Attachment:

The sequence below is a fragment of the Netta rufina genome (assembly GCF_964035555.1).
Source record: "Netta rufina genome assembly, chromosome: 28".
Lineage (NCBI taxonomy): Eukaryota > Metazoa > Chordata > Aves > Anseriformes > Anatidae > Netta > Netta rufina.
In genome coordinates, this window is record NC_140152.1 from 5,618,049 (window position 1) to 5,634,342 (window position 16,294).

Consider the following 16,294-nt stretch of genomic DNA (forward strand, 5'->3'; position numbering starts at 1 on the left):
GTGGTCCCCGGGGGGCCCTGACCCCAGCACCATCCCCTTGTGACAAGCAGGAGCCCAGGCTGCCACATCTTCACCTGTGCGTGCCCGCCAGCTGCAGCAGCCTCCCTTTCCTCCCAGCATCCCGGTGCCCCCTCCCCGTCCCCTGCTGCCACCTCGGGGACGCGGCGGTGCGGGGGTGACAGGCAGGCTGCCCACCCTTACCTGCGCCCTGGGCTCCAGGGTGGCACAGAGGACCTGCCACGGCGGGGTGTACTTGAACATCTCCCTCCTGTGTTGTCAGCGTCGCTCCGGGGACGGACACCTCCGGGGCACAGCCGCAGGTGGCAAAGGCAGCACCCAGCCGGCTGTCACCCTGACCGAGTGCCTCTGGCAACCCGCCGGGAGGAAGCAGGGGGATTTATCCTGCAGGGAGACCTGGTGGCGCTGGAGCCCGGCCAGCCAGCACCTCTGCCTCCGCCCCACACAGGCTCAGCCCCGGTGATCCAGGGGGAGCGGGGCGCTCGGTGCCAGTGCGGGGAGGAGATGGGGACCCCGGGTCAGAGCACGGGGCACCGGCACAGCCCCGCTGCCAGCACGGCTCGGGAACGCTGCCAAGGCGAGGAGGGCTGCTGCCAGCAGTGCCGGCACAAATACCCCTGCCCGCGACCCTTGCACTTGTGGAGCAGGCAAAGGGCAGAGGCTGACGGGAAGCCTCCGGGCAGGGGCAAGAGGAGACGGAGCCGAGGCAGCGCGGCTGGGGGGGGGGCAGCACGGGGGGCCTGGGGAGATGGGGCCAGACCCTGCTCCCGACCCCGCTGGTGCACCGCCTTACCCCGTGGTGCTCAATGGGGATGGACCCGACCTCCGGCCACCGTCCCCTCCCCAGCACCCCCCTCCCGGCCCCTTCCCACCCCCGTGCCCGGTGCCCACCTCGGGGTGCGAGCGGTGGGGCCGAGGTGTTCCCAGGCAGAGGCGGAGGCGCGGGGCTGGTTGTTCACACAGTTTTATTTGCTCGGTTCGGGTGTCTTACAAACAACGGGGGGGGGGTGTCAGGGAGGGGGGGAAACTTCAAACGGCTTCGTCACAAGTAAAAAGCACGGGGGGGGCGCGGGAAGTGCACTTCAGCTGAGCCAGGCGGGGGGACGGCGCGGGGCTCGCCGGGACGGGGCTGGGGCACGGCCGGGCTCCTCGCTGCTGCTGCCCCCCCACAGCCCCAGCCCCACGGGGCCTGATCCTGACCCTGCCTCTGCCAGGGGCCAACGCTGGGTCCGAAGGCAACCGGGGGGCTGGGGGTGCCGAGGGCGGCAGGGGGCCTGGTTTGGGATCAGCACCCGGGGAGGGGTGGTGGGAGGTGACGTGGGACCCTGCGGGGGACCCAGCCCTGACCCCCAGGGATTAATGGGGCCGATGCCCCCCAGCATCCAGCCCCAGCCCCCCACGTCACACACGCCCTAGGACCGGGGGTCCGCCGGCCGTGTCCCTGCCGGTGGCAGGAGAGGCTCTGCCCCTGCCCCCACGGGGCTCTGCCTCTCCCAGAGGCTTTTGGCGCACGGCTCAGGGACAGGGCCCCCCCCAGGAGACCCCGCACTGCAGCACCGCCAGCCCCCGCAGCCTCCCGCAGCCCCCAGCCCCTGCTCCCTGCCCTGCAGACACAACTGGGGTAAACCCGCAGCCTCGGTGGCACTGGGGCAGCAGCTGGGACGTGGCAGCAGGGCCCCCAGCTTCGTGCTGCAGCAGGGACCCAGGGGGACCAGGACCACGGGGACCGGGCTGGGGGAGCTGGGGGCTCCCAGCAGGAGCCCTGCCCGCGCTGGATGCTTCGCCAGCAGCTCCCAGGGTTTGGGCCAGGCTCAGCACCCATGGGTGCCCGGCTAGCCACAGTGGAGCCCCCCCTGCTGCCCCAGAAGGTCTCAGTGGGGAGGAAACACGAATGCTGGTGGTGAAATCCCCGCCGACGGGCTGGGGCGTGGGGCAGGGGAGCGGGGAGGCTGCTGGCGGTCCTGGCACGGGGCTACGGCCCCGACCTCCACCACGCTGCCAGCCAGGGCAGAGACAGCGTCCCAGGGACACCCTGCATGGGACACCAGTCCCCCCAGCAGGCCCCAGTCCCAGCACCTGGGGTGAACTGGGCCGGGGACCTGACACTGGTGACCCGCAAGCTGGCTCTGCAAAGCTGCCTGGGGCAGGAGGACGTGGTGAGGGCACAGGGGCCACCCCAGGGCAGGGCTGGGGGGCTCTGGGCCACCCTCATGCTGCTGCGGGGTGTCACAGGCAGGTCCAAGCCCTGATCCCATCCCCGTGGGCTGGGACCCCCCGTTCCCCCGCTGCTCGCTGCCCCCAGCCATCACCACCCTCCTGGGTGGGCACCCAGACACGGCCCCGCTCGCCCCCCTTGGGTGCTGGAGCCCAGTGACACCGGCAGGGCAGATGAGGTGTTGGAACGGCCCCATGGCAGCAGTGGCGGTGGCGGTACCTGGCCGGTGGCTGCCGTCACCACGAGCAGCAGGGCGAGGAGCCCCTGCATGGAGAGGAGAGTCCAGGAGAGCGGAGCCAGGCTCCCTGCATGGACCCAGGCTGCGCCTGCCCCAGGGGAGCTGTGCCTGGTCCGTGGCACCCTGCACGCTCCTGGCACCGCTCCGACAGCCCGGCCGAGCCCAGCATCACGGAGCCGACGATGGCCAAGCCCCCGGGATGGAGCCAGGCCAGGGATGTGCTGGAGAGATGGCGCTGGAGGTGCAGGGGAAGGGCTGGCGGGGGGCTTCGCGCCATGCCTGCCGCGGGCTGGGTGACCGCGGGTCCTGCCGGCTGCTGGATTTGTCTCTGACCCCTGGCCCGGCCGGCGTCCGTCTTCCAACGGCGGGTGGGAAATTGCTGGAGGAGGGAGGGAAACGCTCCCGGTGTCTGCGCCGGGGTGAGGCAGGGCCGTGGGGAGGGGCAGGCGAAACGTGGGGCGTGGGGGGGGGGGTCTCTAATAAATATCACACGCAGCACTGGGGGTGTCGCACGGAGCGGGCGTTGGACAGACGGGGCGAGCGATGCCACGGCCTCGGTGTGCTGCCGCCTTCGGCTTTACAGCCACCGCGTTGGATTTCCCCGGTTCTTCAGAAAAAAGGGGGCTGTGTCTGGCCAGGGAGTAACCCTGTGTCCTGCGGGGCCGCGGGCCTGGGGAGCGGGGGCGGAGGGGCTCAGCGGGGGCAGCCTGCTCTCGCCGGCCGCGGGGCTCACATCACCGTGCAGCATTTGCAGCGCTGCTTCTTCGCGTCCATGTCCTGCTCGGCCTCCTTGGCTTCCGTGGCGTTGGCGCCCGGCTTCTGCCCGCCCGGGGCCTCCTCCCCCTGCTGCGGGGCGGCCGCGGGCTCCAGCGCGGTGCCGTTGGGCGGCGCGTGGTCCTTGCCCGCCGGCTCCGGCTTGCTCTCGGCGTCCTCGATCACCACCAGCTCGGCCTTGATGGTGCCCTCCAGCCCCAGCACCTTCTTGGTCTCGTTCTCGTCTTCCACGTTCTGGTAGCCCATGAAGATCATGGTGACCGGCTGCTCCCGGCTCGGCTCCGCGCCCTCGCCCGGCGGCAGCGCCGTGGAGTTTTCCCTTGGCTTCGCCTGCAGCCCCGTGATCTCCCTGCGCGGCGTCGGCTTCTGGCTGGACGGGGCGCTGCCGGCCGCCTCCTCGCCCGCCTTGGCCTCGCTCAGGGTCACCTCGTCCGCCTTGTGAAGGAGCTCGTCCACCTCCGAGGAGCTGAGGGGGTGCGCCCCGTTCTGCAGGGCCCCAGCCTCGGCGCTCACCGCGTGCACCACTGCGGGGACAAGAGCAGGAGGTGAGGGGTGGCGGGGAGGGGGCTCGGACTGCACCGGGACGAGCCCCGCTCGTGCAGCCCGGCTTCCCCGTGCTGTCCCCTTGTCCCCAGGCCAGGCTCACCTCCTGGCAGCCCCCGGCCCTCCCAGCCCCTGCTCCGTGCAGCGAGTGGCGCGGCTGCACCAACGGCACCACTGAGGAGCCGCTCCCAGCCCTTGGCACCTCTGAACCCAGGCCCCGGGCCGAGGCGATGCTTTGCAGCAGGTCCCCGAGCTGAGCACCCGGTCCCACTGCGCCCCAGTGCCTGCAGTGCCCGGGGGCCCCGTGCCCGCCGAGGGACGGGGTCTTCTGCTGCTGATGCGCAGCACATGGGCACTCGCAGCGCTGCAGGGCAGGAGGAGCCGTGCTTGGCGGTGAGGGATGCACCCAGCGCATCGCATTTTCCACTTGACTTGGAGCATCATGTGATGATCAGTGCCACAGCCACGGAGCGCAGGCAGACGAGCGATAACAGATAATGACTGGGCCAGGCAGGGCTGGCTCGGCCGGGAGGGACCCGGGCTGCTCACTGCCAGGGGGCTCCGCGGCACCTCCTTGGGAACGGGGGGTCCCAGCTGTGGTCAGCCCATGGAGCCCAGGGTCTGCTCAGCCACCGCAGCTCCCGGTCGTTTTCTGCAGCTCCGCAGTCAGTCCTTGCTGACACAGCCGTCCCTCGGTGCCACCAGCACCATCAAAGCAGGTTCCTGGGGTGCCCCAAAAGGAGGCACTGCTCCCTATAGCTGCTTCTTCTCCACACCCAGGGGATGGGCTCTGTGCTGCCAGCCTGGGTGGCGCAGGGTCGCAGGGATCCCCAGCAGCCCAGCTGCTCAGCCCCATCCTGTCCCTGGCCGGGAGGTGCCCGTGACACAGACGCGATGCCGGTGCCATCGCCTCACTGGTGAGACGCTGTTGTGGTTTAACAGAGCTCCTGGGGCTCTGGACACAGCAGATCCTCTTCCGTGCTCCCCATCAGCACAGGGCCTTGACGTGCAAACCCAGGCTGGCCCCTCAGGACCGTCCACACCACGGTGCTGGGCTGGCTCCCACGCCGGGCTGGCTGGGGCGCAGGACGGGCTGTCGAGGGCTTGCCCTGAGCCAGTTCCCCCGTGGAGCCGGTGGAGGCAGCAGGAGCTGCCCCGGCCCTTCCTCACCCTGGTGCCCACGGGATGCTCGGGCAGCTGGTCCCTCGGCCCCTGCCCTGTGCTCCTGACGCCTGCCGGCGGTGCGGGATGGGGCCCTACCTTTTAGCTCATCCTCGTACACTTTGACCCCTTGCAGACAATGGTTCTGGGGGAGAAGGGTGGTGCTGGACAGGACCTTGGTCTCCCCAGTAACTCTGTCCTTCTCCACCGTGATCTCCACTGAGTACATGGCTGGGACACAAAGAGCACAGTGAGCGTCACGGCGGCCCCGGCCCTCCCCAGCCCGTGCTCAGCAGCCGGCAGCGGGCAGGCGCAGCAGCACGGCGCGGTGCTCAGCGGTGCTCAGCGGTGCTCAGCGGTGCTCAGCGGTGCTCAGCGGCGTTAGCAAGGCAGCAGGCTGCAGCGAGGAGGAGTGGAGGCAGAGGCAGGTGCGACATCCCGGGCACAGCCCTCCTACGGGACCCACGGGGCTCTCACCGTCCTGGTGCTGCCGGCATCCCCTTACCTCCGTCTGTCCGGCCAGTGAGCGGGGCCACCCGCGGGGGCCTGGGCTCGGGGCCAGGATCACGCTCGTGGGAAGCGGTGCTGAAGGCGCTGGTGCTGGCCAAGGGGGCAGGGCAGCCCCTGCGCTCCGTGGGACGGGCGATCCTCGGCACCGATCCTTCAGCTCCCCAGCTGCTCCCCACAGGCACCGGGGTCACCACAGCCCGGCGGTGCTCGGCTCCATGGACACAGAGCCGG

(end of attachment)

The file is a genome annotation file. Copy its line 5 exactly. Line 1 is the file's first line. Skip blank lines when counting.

Consider the following 16,294-nt stretch of genomic DNA (forward strand, 5'->3'; position numbering starts at 1 on the left):